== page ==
“Life,” Gabriel wrote in his essay, “isn't a moment of constant todays – but a culmination of the yesterdays, the nows, and the coming tomorrows, and it's up to me to decide what I want my life to be.”

Gabriel has an impressive record at a school that specializes in science and math. He wrote beautifully about discovering the night sky on a visit to Vermont and seeing a shooting star. “Like that shooting star,” he wrote,“there are so many moments in life that come and go. Moments that are bittersweet, moments that are beautiful, moments that are unfair, moments that are special. To this day, though I don't often get the chance to, I stargaze. I continue to look for those shooting stars.”  

As befits a budding astronomer he takes a long view: “An important part of what defines us from others,” he wrote, “are the expectations we hold. It's expectation that gives people the courage to push through adversity. Expectation that my life and its possibilities have enough significance that I could work to make this world a better place, if even by a little.”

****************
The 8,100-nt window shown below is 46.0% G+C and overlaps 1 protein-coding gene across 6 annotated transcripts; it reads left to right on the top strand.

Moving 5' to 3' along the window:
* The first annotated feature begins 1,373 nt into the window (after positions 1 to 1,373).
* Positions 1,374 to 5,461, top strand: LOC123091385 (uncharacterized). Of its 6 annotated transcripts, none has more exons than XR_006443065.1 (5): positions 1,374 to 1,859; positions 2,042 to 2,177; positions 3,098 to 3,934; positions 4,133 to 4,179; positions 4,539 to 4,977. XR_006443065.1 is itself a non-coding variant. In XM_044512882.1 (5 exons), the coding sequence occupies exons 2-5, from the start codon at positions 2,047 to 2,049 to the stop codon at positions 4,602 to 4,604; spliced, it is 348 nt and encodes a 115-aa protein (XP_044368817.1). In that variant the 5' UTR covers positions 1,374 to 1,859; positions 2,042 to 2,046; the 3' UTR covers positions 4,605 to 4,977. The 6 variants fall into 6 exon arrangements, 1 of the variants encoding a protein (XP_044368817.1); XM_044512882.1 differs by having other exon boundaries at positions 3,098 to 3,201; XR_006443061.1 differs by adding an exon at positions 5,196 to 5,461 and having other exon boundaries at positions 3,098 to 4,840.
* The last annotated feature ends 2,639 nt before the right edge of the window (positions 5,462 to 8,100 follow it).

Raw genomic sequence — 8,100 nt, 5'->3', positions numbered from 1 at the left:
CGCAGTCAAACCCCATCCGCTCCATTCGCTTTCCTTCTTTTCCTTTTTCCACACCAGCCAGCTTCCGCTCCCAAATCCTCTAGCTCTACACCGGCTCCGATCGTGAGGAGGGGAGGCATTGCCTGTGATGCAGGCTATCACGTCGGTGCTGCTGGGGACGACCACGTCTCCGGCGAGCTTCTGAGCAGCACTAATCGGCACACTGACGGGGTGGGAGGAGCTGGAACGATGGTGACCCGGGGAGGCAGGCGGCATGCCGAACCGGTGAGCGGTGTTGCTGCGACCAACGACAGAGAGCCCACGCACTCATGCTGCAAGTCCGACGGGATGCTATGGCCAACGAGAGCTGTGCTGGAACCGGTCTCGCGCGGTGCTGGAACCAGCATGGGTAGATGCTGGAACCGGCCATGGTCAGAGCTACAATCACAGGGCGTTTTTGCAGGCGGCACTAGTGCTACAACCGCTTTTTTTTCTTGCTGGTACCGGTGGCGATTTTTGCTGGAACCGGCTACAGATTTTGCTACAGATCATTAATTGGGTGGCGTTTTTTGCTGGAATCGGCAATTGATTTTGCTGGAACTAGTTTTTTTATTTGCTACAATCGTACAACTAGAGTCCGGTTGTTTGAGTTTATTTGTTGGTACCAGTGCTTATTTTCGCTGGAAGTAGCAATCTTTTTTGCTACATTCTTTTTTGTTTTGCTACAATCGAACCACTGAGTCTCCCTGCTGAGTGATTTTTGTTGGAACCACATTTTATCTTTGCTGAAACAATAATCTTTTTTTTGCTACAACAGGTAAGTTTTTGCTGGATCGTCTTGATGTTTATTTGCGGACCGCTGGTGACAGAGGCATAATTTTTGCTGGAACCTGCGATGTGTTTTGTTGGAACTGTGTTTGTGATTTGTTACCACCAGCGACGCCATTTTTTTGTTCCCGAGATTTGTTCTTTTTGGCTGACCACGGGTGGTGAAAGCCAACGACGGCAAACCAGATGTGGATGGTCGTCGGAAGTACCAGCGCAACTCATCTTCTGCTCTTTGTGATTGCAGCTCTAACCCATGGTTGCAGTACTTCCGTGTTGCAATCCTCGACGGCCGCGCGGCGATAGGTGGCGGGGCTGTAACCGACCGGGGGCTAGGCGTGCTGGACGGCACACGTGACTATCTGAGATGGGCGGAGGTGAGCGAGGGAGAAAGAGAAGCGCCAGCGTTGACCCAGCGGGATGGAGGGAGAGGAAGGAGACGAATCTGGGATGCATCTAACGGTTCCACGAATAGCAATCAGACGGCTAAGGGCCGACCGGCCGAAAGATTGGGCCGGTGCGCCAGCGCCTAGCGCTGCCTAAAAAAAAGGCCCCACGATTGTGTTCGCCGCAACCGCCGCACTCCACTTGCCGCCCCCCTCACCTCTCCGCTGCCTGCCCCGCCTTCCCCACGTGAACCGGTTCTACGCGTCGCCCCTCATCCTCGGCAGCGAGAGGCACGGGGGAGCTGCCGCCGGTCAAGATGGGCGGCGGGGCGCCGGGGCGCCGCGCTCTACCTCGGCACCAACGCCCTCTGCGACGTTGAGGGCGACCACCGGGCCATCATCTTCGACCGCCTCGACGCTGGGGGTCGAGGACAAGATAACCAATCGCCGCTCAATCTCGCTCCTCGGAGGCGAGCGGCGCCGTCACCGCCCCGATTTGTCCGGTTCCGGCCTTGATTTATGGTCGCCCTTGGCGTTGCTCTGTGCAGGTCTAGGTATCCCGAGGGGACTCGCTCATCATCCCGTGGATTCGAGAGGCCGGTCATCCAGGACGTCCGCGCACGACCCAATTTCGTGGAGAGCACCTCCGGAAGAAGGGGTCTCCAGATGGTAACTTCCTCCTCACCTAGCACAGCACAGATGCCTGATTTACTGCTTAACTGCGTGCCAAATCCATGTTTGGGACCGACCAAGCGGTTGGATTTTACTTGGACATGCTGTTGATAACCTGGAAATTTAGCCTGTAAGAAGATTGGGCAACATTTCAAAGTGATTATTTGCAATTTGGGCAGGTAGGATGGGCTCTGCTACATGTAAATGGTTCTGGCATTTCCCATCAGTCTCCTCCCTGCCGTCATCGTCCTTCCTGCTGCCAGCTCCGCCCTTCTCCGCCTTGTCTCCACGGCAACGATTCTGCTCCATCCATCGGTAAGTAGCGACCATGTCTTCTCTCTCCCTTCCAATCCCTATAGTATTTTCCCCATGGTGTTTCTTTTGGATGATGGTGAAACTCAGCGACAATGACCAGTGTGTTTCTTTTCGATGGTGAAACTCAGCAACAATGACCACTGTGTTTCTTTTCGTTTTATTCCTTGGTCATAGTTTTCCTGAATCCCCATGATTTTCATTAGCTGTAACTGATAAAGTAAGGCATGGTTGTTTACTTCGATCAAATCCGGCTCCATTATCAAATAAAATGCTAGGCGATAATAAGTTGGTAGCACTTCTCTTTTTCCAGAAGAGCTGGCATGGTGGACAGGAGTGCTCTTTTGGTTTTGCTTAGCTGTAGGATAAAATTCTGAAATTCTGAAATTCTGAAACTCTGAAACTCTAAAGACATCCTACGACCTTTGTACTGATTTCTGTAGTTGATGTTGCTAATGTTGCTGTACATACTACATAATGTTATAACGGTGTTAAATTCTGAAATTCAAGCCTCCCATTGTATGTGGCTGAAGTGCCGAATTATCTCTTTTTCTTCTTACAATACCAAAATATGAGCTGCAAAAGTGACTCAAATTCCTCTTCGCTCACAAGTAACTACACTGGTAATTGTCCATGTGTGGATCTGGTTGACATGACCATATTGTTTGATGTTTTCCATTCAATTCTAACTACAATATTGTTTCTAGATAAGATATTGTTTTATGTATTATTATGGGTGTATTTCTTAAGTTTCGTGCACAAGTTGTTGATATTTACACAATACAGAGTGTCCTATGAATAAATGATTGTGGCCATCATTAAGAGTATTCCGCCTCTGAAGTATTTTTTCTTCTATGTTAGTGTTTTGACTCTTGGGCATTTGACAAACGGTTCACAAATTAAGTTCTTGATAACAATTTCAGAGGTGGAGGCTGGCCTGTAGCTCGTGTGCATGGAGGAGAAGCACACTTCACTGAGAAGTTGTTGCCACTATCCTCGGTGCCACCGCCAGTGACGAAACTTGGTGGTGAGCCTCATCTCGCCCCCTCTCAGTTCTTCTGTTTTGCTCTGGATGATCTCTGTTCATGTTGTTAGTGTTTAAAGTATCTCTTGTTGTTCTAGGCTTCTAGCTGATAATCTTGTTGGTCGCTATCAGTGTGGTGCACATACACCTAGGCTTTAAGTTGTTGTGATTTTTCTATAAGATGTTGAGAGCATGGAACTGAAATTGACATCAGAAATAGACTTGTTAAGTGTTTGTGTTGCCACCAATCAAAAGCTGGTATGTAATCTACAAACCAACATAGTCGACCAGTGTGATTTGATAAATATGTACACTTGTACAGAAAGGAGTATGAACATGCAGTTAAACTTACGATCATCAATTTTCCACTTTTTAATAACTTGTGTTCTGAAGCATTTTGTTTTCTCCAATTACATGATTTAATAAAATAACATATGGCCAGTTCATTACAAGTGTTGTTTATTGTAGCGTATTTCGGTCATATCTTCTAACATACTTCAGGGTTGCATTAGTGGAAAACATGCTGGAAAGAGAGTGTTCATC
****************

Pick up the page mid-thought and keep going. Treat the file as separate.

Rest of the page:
Calling Gabriel “an amazing problem solver” who “hit the problem head-on and did not rest until he figured it out,” his school’s assistant principal summed up Gabriel’s promise in her letter to colleges: “With his integrity and diligence,” she wrote.“I am sure he will be one of your reasons for joy in running your institution as a whole.”

The teacher that made the biggest difference in my life in recent memory is Marc Frank, from my middle school (IS.93), who taught science and robotics. I think he might be the reason I’m so interested in the sciences. He made it fun for me while also showing its importance when not many others could. In my final year there, I  also won the science fair he hosted after doing a project about the double slit experiment, an experiment about light rays in quantum physics, and to this day, remember it as one of my most proud moments.